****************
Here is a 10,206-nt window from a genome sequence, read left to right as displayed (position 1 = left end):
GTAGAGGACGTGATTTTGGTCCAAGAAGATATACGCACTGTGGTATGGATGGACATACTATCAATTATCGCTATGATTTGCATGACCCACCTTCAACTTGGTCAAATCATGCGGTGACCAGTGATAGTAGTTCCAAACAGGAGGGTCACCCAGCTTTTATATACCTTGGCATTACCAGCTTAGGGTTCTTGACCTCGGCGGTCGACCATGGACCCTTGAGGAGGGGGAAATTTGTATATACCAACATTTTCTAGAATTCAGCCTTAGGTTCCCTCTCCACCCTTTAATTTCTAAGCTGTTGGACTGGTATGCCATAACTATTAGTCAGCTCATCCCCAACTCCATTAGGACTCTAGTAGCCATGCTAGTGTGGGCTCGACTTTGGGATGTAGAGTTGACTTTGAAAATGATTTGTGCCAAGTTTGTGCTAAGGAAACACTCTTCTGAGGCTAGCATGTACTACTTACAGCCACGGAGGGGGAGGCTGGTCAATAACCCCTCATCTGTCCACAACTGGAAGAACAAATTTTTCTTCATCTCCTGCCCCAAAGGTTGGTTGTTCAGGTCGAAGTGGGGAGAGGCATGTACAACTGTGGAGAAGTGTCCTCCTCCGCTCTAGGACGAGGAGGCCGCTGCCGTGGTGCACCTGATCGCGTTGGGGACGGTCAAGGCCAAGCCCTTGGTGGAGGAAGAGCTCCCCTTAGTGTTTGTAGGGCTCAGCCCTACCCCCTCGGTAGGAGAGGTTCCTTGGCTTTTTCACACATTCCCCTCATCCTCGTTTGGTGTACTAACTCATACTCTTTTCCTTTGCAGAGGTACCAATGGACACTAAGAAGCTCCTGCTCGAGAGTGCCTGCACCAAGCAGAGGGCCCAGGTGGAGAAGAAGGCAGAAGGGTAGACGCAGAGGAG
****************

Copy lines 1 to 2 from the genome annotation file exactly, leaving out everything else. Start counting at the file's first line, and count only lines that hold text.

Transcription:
Here is a 10,206-nt window from a genome sequence, read left to right as displayed (position 1 = left end):
GTAGAGGACGTGATTTTGGTCCAAGAAGATATACGCACTGTGGTATGGATGGACATACTATCAATTATCGCTATGATTTGCATGACCCACCTTCAACTTGGTCAAATCATGCGGTGACCAGTGATAGTAGTTCCAAACAGGAGGGTCACCCAGCTTTTATATACCTTGGCATTACCAGCTTAGGGTTCTTGACCTCGGCGGTCGACCATGGACCCTTGAGGAGGGGGAAATTTGTATATACCAACATTTTCTAGAATTCAGCCTTAGGTTCCCTCTCCACCCTTTAATTTCTAAGCTGTTGGACTGGTATGCCATAACTATTAGTCAGCTCATCCCCAACTCCATTAGGACTCTAGTAGCCATGCTAGTGTGGGCTCGACTTTGGGATGTAGAGTTGACTTTGAAAATGATTTGTGCCAAGTTTGTGCTAAGGAAACACTCTTCTGAGGCTAGCATGTACTACTTACAGCCACGGAGGGGGAGGCTGGTCAATAACCCCTCATCTGTCCACAACTGGAAGAACAAATTTTTCTTCATCTCCTGCCCCAAAGGTTGGTTGTTCAGGTCGAAGTGGGGAGAGGCATGTACAACTGTGGAGAAGTGTCCTCCTCCGCTCTAGGACGAGGAGGCCGCTGCCGTGGTGCACCTGATCGCGTTGGGGACGGTCAAGGCCAAGCCCTTGGTGGAGGAAGAGCTCCCCTTAGTGTTTGTAGGGCTCAGCCCTACCCCCTCGGTAGGAGAGGTTCCTTGGCTTTTTCACACATTCCCCTCATCCTCGTTTGGTGTACTAACTCATACTCTTTTCCTTTGCAGAGGTACCAATGGACACTAAGAAGCTCCTGCTCGAGAGTGCCTGCACCAAGCAGAGGGCCCAGGTGGAGAAGAAGGCAGAAGGGTAGACGCAGAGGAG